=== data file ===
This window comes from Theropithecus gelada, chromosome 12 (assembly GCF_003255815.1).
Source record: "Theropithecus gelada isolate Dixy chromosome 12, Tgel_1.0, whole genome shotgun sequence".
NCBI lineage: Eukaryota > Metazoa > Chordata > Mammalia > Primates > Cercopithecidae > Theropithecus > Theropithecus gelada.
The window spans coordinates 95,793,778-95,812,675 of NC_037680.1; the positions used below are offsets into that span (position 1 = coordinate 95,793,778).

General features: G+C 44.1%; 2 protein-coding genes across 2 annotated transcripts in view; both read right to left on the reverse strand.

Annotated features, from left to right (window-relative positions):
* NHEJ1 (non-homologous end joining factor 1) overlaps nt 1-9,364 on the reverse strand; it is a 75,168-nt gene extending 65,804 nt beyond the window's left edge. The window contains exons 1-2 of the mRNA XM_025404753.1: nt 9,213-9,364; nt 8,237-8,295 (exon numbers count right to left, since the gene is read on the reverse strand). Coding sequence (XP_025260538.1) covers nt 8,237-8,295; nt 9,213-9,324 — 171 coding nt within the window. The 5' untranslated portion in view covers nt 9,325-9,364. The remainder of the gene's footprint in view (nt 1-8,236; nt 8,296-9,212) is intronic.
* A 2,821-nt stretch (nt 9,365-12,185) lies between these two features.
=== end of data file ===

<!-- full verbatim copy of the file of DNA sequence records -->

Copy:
This window comes from Theropithecus gelada, chromosome 12 (assembly GCF_003255815.1).
Source record: "Theropithecus gelada isolate Dixy chromosome 12, Tgel_1.0, whole genome shotgun sequence".
NCBI lineage: Eukaryota > Metazoa > Chordata > Mammalia > Primates > Cercopithecidae > Theropithecus > Theropithecus gelada.
The window spans coordinates 95,793,778-95,812,675 of NC_037680.1; the positions used below are offsets into that span (position 1 = coordinate 95,793,778).

General features: G+C 44.1%; 2 protein-coding genes across 2 annotated transcripts in view; both read right to left on the reverse strand.

Annotated features, from left to right (window-relative positions):
* NHEJ1 (non-homologous end joining factor 1) overlaps nt 1-9,364 on the reverse strand; it is a 75,168-nt gene extending 65,804 nt beyond the window's left edge. The window contains exons 1-2 of the mRNA XM_025404753.1: nt 9,213-9,364; nt 8,237-8,295 (exon numbers count right to left, since the gene is read on the reverse strand). Coding sequence (XP_025260538.1) covers nt 8,237-8,295; nt 9,213-9,324 — 171 coding nt within the window. The 5' untranslated portion in view covers nt 9,325-9,364. The remainder of the gene's footprint in view (nt 1-8,236; nt 8,296-9,212) is intronic.
* A 2,821-nt stretch (nt 9,365-12,185) lies between these two features.